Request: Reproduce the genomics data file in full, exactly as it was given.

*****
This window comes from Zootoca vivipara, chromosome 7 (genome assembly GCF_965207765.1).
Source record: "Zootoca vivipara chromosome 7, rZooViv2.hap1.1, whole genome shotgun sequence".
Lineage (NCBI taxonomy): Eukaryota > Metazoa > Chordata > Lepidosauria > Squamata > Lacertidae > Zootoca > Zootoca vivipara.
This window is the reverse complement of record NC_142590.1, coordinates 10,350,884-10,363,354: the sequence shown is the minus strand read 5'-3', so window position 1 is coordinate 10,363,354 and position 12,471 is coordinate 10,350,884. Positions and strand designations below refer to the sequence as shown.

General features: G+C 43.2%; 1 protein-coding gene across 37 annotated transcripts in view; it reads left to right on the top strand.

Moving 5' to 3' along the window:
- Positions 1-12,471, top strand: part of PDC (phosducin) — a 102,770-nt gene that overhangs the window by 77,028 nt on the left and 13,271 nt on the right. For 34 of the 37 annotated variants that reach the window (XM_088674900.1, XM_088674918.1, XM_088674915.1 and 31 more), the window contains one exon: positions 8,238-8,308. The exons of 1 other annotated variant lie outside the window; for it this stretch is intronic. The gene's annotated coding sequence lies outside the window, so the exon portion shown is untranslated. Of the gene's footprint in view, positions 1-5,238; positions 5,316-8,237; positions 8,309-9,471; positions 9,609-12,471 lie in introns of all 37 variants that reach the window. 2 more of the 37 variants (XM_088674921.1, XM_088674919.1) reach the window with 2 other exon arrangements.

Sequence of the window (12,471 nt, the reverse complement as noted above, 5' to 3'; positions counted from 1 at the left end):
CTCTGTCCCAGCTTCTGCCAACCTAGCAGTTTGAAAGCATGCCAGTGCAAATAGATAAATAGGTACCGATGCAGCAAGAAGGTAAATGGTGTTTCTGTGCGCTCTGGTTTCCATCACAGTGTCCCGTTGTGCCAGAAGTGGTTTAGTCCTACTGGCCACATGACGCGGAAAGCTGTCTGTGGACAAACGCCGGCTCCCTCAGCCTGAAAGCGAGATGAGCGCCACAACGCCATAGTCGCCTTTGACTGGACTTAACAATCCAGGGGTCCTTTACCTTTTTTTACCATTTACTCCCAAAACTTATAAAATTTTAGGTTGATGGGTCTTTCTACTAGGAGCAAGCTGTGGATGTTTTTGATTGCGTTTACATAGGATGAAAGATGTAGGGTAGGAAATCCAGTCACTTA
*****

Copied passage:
This window comes from Zootoca vivipara, chromosome 7 (genome assembly GCF_965207765.1).
Source record: "Zootoca vivipara chromosome 7, rZooViv2.hap1.1, whole genome shotgun sequence".
Lineage (NCBI taxonomy): Eukaryota > Metazoa > Chordata > Lepidosauria > Squamata > Lacertidae > Zootoca > Zootoca vivipara.
This window is the reverse complement of record NC_142590.1, coordinates 10,350,884-10,363,354: the sequence shown is the minus strand read 5'-3', so window position 1 is coordinate 10,363,354 and position 12,471 is coordinate 10,350,884. Positions and strand designations below refer to the sequence as shown.

General features: G+C 43.2%; 1 protein-coding gene across 37 annotated transcripts in view; it reads left to right on the top strand.

Moving 5' to 3' along the window:
- Positions 1-12,471, top strand: part of PDC (phosducin) — a 102,770-nt gene that overhangs the window by 77,028 nt on the left and 13,271 nt on the right. For 34 of the 37 annotated variants that reach the window (XM_088674900.1, XM_088674918.1, XM_088674915.1 and 31 more), the window contains one exon: positions 8,238-8,308. The exons of 1 other annotated variant lie outside the window; for it this stretch is intronic. The gene's annotated coding sequence lies outside the window, so the exon portion shown is untranslated. Of the gene's footprint in view, positions 1-5,238; positions 5,316-8,237; positions 8,309-9,471; positions 9,609-12,471 lie in introns of all 37 variants that reach the window. 2 more of the 37 variants (XM_088674921.1, XM_088674919.1) reach the window with 2 other exon arrangements.

Sequence of the window (12,471 nt, the reverse complement as noted above, 5' to 3'; positions counted from 1 at the left end):
CTCTGTCCCAGCTTCTGCCAACCTAGCAGTTTGAAAGCATGCCAGTGCAAATAGATAAATAGGTACCGATGCAGCAAGAAGGTAAATGGTGTTTCTGTGCGCTCTGGTTTCCATCACAGTGTCCCGTTGTGCCAGAAGTGGTTTAGTCCTACTGGCCACATGACGCGGAAAGCTGTCTGTGGACAAACGCCGGCTCCCTCAGCCTGAAAGCGAGATGAGCGCCACAACGCCATAGTCGCCTTTGACTGGACTTAACAATCCAGGGGTCCTTTACCTTTTTTTACCATTTACTCCCAAAACTTATAAAATTTTAGGTTGATGGGTCTTTCTACTAGGAGCAAGCTGTGGATGTTTTTGATTGCGTTTACATAGGATGAAAGATGTAGGGTAGGAAATCCAGTCACTTA